“The answer is yes. People think they only need sun protection when they’re in the bright, warm sunshine,” Engelman explains. “But the reality is, we can get sun damage at any time throughout the year, even in the cold, wintry months. Think about when you go skiing. That’s a very high risk. Even though it’s cold, our skin should be protected.”
Top 5 Ways to Protect Your Skin From Skin Cancer
The top five things Dr. Engelman, recommends to avoid skin cancer:
- Avoid the sun during peak hours: 10 a.m. to 2 p.m.
- Wear a wide-brimmed hat and sunglasses to protect the tops of our heads, the tops of our ears, and the delicate area around the eye.
- Wear at least SPF 30 sunscreen and make sure to reapply every two hours or after excessive sweating or swimming.
- Have yearly skin checks (with a professional) because it’s difficult to evaluate areas all over the body.
Avoid tanning beds. There are no “good” tanning beds, and they can significantly increase your risk of skin cancer.
- It’s important to still prioritize routine checkups with your dermatologist and always be on the lookout for any skin changes in between visits.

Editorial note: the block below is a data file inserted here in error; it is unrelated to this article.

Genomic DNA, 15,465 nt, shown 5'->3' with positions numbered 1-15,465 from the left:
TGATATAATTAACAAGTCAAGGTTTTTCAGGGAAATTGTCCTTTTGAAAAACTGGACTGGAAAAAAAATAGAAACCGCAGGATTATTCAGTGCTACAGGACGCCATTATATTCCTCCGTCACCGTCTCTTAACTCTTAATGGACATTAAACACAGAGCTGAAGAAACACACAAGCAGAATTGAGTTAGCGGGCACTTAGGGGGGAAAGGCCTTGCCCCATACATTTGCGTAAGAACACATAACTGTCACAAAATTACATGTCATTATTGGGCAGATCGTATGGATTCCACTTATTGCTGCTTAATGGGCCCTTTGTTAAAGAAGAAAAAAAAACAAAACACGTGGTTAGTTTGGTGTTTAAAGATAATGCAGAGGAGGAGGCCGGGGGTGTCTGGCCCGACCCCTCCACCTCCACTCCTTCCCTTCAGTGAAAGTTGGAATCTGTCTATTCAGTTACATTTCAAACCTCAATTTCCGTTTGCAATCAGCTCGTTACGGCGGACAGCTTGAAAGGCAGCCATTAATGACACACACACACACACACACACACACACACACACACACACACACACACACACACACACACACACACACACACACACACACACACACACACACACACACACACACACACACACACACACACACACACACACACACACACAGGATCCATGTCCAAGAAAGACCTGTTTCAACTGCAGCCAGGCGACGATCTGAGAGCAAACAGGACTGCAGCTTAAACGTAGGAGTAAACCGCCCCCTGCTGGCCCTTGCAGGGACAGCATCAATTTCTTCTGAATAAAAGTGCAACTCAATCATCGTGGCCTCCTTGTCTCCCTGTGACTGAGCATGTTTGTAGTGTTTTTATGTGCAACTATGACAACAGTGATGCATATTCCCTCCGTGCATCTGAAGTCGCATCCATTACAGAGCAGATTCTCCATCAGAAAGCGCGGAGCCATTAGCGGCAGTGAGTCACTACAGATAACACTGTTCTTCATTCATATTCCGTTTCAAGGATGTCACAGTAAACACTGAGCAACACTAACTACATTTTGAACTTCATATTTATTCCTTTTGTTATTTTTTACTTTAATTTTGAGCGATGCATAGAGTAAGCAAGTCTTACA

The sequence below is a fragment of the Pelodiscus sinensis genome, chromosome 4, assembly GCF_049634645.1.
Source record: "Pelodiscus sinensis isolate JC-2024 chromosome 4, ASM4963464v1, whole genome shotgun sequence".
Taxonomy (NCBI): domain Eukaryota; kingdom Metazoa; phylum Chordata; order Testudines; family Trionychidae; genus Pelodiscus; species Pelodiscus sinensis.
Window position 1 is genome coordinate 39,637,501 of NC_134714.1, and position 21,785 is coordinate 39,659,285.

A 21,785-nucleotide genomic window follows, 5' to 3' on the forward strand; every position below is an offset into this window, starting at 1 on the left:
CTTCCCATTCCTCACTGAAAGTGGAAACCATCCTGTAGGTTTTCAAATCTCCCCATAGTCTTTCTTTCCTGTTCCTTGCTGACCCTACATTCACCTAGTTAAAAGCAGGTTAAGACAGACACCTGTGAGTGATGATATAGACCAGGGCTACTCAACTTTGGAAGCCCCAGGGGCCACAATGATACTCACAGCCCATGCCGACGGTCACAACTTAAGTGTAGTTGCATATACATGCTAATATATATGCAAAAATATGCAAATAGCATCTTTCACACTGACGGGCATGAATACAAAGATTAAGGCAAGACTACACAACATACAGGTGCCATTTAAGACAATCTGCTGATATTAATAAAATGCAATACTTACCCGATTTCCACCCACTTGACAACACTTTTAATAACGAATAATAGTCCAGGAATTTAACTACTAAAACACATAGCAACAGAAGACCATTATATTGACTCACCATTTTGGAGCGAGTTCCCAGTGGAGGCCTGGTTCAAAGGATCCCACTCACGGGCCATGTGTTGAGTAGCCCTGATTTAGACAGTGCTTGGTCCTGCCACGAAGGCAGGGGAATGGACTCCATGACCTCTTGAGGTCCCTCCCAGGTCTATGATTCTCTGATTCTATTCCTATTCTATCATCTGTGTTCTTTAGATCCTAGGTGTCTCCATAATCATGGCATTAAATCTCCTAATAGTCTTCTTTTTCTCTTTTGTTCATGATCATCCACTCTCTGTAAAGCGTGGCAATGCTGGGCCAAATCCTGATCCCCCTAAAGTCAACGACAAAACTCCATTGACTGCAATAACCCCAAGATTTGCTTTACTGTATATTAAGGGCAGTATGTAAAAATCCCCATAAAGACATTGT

HPV and Cancer Risk: The Basics
We know that HPV can lead to cancer in certain instances … but just how risky is the human papillomavirus?
“The vast majority of humans in the U.S., both men and women, will eventually get infected with human papillomavirus,” says Dr. Allen Ho, a head and neck surgeon at Cedars-Sinai. “The important thing to know about HPV is that there are many different strains, and only a couple of them tend to be more cancer-inducing. Probably less than 1% of the population who get infected happen to have the cancer-causing virus that somehow their immune system fails to clear, and over 15 to 20 years [it] develops from a viral infection into a tumor, and a cancer.”
The HPV vaccine, which was recently approved in the U.S. for people up to age 45, though it’s recommended that children get it before they become sexually active, can prevent a lot of these cancers. Gardasil 9 protects against nine strains of HPV – including the strains most likely to cause cancer and genital warts. But it can’t provide protection if a person has already been exposed to HPV. That’s why doctors recommend it for children as young as 9.
Contributing: SurvivorNet Staff